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This month's update is mainly dedicated to a strategical scheme in the 'd-Pawn Specials' sphere which generally occurs from a Torre move order.

The characteristics are: for White, his dark-squared bishop is out on g5, his queen's knight on d2 and pawns on c3, e3 (e.g. a Colle but with the queen's bishop much better developed ... outside of the pawn chain!) and for Black: his king's knight on f6 and pawns on d5 and e6 but with his queen's bishop inside the pawn chain. It can often become an improved Stonewall Attack, should White play a later f4.

Download PGN of May '05 d-Pawn Specials games

If you add-up all the possible transpositions, this is the biggest part of this section in terms of the number of games. Some knowledge of these positions can also be extremely useful when adopting the same efficient set-up with colours reversed, in order to combat all sorts of non-mainstream white openings (including, specifically, the Colle 1.d4 d5 2.Nf3 Nf6 3.e3 Bg4! or 3...c6 intending Bg4) when the latter locks his queen's bishop in with e3.

London System [D00]

The first 2 games feature the original system which arises after 1.d4 d5 (Most titled 'd-Pawn Special' players continue here with the most promising move which is 2.c4 (or 2.Nf3 3.c4) of course. Indeed, it is quite hard to find anything else in the same spirit, that is as satisfactory, bearing in mind the black capacity to adapt after 1...d5.) 2.c3!?:

If White wants to develop his queen's bishop outside the pawn chain, this move can prove a useful precaution, the idea is to play a Torre or London while dissuading Black from reacting with an early ...c7-c5.

Incidentally, I advise my novice pupils to simply get their pieces out and let their 'talent' express itself, which is possible only with a good position, and, by the way, I also urge all of them to play 1...d5 against 1.d4 or 1.Nf3.

In the first game Black correctly adopted a copy-cat policy with 2...c6, which immediately shows the limit of White's idea - the lost flexibility with his c-pawn means he is unable to break the symmetry. Still, the 'dullish' equal position White obtained was in no way worse than the one he could have had after Bf4 c5!, say, without the prophylactic c2-c3, and he eventually managed to throw his opponent off balance and outplay him.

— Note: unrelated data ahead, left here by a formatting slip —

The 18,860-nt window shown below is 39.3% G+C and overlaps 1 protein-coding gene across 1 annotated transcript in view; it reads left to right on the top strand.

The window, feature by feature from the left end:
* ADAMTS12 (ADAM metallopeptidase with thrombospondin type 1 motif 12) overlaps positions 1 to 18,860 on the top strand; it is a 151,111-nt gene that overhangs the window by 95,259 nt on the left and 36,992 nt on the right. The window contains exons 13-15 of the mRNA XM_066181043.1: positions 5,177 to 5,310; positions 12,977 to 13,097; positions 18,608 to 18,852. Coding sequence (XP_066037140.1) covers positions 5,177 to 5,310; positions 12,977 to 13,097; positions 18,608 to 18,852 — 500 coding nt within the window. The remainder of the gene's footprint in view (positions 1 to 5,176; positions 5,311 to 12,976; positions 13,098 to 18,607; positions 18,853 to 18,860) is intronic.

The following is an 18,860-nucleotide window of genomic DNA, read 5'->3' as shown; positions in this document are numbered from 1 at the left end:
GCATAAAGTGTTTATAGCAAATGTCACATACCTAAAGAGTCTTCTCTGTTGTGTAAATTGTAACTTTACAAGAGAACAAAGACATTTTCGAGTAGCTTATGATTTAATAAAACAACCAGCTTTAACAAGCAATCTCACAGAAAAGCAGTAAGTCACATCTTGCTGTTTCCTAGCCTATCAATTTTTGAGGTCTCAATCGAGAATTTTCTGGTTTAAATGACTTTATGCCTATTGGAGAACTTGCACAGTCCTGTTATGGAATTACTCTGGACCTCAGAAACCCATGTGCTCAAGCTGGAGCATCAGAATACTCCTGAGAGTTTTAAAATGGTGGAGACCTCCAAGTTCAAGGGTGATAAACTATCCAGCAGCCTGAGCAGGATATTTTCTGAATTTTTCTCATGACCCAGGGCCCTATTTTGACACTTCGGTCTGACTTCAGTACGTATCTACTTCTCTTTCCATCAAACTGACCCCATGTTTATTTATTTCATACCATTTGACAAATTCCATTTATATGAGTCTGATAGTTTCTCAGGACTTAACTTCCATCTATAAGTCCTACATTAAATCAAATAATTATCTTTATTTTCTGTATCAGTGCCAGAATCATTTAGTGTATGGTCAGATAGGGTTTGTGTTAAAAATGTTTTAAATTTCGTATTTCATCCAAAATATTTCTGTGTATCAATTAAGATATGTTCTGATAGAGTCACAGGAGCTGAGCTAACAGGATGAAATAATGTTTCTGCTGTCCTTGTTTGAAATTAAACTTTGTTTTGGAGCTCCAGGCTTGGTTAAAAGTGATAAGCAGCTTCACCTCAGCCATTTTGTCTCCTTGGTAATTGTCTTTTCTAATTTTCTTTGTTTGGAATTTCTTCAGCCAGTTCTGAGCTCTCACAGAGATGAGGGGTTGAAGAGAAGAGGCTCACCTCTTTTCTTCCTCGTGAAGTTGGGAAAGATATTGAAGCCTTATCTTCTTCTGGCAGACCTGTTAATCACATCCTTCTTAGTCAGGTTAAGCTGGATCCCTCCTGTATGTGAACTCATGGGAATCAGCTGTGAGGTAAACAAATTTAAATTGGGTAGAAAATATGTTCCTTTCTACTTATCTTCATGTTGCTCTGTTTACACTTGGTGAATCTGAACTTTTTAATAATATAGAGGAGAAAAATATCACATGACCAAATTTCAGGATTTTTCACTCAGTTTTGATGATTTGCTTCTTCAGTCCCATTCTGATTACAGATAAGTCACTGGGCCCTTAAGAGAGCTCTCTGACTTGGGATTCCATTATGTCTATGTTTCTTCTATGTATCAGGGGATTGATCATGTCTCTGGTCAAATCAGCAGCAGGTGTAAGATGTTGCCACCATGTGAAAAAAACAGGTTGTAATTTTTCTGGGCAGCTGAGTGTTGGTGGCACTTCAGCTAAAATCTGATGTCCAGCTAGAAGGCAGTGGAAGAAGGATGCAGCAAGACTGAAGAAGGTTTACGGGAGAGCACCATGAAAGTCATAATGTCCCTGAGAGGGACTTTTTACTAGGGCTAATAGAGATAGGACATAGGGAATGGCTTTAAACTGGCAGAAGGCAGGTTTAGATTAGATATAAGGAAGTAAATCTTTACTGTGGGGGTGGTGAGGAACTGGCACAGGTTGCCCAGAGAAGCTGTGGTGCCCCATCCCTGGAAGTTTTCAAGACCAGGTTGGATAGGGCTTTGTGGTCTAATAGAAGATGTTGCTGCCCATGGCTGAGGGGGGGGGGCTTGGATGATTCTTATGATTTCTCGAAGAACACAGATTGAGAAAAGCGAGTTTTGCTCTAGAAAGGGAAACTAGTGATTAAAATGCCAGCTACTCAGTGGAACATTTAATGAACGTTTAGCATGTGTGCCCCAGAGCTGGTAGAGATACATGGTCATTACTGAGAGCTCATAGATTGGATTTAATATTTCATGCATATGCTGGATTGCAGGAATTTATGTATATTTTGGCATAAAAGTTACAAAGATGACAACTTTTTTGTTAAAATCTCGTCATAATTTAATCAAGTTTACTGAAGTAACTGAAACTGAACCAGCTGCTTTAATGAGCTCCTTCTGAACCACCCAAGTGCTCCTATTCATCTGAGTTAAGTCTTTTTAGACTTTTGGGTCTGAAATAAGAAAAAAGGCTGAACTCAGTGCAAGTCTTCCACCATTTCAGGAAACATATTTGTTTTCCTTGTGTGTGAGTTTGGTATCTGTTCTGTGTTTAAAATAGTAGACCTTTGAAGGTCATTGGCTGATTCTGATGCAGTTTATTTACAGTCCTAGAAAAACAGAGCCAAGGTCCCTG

Trompowsky [A45]

In Game 2 Black opted for 2...Nf6 3.Bg5, basically leading to the same problem of unavoidable symmetry after 3...Ne4! Bf4 4.c6 Nd2 Bf5= Instead, 3...e6 allowed White to play a perfect Stonewall, taking advantage of the developing flexibility of his king's knight, after the opponent's careless sequence, by 4.Nd2 Be7 5.e3 0-0?! 6.Bd3 Nbd7 7.f4!:

which is a lot stronger when Black castles kingside as the target is identified.

The next three games present the same idea of transposing to a Stonewall formation from a 1.d4 Nf6 2.Bg5 e6 Trompowsky by 3.Nd2 d5 (We have seen some months ago in the game Prié-Philippe that 3...h6 4.Bh4 c5 5.e3 cxd4! 6.exd4 Be7 was the problem for White's 3rd move.) 4.e3 Nbd7 5.f4 c5 6.c3 (this position can be reached by other move orders):

In Game 3 Black tried to create some activity against the sensitive e3 point, by way of ...Ng4, and the thematic ...h6 Bh4 g5. Of course, this failed because of the state of demobilization of her queenside, and her king was slaughtered in the centre.

White also obtained a wonderful position in Game four after 6...Be7 7.Bd3 b6 8.Nf3 Bb7 9.Ne5 a6 10 0-0 Qc7, when he should have played 11.a4! leading to some big problems for the opponent.

Black showed better understanding of the unusual white set-up in Game five by 7...Qc7 8.Ngf3 c4!? 9.Bc2 b5:

Still, with the prophylactic 10.a3 Bb7 11.Ne5 Nb6 12.Qf3!, keeping control of e4, White could have seriously annoyed his opponent.

Alas, he allowed the e4 square blockade - a Stonewall concern- with ...Ne4 and succumbed in the end to the syndrome of the 'bad good' bishop.

Torre Attack [A46]

After these mixed successes with the Stonewall formation, and being duly aware of its pros and cons through thorough analysis, White returned to a more steady development system in Game six, starting rather uncommonly with 1.d4 Nf6 2.Bg5 d5 3.Nd2!? e6 (3...c5 being the critical line) 4.e3 Be7 5.c3 Nbd7 6.Nf3 (instead of f4) 6...c5 7.Bd3 0-0 (Once again giving the address of the king too soon) 8.Ne5!:

Ready to support the knight with f2-f4 after Black has already committed himself to castling kingside! the game continued 8...Nxe5 9.dxe5 Nd7 10.Bf4! Keeping the attacking bishop which eventually delivered the final blow a few moves later.

By transposition from a normal Torre (where the question of the Stonewall setup was therefore irrelevant because of the development of White's king's knight to f3 on move 2) Black improved in Game Seven with 7...b6, instead of the risky short castles, but still after 8.Ne5! Nxe5 9.dxe5 Nd7 10.Bxe7 (10.Bf4? would be a serious mistake this time because of 10...Qc7 and if 11.Qg4? g5! Winning a piece.) 10...Qe7 11.f4 put his king on g8, 11...0-0 12.Nf3! f5? (An automatic move, probably provoked by the fear of a later Bh7+ and Ng5+ which will prove to be a big mistake. In all these lines the critical idea is that Black should attack the point of the opposing pawn chain with 12...f6) 13.Rg1!!:

And as incredible as it may appear, Black was utterly crushed without finding a way of stopping this blunt attack, too rudimentary to be true!

The critical position of the system with Nbd7 was reached in Game eight after 11...0-0-0 12.Nf3 where Black imprudently continued 12...f6 (missed the critical 12...g5!) and after 13.Bb5! was already in trouble, there followed 13...Kb8 14.a4 a5 15.b4! blowing up his king's protection.

  • London System
  • Trompowsky
  • Torre Attack

  • Till next month! Eric Prié.